Shoes “Black Vinyl Shoes”
Black Vinyl Shoes is one of the holy grails of underground power pop. This album was recorded and released in 1977 but sounds much closer to early 70’s power pop giants the Raspberries, Badfinger and Big Star.
Shoes released their solid, underproduced debut in 1975 (Un Dans Versailles) and have some earlier recordings circa 1974 reissued years later as the double As Is disc. Most people if any, remember Shoes for their great songs and lo-fi production, which I have to say sounds much more authentic than 90’s bands Guided By Voices and Sebadoh. The group hailed from Zion, Illinois and were fronted by Jeff and John Murphy. Many of their earlier albums were recorded in Murphy’s living room making the production rough and ready. Fans consider Black Vinyl Shoes to be their peak, a private press album that eventually saw a larger indie distribution due to local popularity. The fuzz guitar riffs and underproduced but smooth harmonies would resonate with 80’s rock pioneers REM and the Replacements.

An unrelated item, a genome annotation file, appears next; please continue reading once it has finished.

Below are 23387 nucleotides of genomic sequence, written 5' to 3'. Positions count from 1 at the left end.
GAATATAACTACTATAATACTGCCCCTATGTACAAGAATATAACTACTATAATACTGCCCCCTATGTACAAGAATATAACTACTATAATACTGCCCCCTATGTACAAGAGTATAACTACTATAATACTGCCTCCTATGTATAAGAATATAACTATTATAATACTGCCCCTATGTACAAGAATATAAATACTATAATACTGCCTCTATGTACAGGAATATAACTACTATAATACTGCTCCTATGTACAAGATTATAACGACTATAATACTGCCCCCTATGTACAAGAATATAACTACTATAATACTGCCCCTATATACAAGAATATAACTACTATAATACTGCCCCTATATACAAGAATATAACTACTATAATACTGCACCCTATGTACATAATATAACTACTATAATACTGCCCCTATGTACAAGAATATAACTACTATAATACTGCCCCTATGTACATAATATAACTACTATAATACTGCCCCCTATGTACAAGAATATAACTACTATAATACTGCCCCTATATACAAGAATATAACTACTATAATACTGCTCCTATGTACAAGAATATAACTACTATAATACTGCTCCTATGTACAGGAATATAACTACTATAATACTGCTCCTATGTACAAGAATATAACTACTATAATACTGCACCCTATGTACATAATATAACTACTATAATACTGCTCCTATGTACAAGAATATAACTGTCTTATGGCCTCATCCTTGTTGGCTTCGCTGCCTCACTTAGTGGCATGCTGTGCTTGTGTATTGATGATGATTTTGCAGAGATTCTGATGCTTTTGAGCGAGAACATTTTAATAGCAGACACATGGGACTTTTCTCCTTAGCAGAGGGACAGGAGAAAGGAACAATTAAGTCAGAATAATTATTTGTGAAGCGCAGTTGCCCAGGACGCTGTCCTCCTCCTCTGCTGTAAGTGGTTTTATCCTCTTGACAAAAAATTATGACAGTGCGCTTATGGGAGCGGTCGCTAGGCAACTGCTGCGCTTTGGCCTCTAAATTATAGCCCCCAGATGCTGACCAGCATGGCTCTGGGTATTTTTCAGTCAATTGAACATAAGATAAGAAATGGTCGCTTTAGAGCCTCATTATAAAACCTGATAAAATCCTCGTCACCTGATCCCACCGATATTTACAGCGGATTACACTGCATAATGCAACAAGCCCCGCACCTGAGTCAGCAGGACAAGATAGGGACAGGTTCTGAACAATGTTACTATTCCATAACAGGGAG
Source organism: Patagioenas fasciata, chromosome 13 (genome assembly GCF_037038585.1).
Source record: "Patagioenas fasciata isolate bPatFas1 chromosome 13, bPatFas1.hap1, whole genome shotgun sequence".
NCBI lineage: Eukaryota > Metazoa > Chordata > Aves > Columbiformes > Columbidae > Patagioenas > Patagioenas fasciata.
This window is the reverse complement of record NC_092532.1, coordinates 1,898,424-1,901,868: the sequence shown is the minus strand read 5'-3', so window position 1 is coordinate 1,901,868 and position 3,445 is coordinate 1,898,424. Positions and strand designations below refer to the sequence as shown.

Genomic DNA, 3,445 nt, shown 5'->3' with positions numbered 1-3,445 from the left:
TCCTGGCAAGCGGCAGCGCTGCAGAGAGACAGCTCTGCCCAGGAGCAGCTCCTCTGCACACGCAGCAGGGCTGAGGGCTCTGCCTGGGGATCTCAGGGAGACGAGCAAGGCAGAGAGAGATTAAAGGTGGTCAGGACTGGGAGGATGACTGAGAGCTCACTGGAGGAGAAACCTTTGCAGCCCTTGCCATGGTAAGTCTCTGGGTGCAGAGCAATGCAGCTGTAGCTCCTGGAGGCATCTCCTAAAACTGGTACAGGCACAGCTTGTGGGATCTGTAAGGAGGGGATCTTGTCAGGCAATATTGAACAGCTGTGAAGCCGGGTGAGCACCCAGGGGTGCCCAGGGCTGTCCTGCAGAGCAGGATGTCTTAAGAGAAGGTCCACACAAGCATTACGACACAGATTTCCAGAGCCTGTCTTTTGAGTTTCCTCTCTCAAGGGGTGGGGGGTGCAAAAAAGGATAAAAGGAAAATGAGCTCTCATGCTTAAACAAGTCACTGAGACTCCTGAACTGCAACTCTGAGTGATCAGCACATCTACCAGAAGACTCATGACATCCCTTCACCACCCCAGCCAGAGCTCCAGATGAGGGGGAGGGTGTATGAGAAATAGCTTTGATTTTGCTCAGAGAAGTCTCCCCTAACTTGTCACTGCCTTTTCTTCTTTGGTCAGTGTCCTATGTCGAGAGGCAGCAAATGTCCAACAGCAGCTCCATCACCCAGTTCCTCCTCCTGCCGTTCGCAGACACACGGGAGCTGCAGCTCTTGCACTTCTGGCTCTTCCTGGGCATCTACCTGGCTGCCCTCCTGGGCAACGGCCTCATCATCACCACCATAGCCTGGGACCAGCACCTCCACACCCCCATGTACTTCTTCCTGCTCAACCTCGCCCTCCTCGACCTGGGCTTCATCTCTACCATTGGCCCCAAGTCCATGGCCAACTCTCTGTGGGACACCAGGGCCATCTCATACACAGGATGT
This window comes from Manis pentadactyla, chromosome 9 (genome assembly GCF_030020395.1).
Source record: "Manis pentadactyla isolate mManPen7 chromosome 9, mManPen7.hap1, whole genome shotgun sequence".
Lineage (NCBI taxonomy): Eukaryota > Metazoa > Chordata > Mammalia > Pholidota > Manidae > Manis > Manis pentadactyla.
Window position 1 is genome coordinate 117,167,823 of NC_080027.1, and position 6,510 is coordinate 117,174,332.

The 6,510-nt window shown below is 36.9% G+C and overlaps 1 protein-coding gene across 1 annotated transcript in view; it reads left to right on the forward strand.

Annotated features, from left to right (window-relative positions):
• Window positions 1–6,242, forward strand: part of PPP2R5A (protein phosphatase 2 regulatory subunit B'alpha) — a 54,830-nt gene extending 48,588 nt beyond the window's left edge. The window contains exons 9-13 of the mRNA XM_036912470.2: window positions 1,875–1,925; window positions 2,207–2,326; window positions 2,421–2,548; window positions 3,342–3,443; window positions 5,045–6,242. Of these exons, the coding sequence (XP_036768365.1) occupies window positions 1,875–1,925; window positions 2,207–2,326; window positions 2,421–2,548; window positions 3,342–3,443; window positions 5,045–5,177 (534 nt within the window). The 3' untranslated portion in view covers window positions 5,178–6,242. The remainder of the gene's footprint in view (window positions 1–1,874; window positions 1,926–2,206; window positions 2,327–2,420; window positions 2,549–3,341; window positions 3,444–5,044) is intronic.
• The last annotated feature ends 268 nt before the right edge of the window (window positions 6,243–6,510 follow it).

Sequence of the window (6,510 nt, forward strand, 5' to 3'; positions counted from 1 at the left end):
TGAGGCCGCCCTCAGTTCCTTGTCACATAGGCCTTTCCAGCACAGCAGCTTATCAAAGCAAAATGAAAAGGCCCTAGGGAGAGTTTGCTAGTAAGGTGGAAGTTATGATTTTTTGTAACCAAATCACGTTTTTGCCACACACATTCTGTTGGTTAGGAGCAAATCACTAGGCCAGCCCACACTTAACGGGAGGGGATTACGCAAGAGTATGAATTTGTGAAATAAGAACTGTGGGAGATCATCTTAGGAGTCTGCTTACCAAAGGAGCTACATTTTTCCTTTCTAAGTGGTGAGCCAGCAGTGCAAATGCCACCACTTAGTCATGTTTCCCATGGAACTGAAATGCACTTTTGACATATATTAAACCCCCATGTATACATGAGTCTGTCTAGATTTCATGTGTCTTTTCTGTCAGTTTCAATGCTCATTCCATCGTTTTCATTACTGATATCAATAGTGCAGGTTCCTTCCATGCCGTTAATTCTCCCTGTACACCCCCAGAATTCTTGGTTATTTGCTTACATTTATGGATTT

Garage and psych fans will find much to love about this highly influential cult record. Many of the tracks here sport huge fuzz guitar riffs and solos (check out Tragedy and the brief Boys Don’t Lie). The band also conjures up a lean, icey hard rocking sound that fit in nicely with the punk era, as heard on Do You Wanna Get Lucky?
But when it comes down to the wire, many of these songs display a dominant Beatles influence with plenty of boy meets girl lyrics and catchy guitar hooks. One mini classic, Not Me bears this out, and is highlighted by some ghostly vocals and great surgical fuzz guitar riffs. This album is a cornerstone for early indie rock and a monster power pop album that really deserved a richer fate.